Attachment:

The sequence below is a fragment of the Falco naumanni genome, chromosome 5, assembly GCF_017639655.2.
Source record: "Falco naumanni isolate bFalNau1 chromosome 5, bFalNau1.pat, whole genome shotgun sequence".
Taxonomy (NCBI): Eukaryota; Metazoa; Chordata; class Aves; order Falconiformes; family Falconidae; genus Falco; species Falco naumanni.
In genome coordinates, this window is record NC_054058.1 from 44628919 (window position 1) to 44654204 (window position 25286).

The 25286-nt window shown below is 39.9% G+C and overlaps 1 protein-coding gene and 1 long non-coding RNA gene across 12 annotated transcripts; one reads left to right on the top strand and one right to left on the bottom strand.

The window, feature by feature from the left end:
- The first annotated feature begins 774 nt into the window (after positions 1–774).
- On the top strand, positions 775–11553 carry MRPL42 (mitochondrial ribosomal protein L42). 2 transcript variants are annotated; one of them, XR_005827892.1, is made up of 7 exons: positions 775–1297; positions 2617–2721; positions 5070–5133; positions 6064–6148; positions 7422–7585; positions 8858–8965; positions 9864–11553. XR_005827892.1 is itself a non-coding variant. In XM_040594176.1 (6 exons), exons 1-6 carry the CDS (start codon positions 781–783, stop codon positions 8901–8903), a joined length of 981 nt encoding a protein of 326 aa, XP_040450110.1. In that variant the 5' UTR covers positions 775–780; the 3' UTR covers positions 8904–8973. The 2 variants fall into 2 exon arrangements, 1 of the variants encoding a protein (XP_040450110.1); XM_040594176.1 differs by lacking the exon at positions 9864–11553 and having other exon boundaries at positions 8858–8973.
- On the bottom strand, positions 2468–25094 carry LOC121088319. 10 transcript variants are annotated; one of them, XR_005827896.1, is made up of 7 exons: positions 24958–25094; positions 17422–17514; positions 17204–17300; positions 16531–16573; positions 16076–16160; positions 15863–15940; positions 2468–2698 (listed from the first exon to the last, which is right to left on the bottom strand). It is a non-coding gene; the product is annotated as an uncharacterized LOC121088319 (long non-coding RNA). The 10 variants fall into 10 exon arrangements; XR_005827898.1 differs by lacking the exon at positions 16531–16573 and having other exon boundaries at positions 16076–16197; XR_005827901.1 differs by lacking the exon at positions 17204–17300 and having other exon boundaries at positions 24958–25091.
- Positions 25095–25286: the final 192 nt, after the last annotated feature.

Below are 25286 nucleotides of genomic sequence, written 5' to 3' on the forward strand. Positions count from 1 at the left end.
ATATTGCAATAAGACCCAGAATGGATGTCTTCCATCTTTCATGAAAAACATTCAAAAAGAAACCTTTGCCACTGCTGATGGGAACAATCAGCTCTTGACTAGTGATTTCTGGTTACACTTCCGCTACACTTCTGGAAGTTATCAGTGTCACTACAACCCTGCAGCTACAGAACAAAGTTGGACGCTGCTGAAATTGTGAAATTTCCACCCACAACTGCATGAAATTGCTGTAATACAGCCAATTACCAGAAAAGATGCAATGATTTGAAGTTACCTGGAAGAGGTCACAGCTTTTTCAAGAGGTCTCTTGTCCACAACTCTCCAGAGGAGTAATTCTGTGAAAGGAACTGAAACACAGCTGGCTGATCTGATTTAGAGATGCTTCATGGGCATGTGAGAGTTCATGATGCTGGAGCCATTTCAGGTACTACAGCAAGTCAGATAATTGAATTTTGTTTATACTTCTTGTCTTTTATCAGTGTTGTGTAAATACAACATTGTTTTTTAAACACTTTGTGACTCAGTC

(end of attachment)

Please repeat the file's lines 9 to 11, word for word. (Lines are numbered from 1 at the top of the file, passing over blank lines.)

- On the bottom strand, positions 2468–25094 carry LOC121088319. 10 transcript variants are annotated; one of them, XR_005827896.1, is made up of 7 exons: positions 24958–25094; positions 17422–17514; positions 17204–17300; positions 16531–16573; positions 16076–16160; positions 15863–15940; positions 2468–2698 (listed from the first exon to the last, which is right to left on the bottom strand). It is a non-coding gene; the product is annotated as an uncharacterized LOC121088319 (long non-coding RNA). The 10 variants fall into 10 exon arrangements; XR_005827898.1 differs by lacking the exon at positions 16531–16573 and having other exon boundaries at positions 16076–16197; XR_005827901.1 differs by lacking the exon at positions 17204–17300 and having other exon boundaries at positions 24958–25091.
- Positions 25095–25286: the final 192 nt, after the last annotated feature.

Below are 25286 nucleotides of genomic sequence, written 5' to 3' on the forward strand. Positions count from 1 at the left end.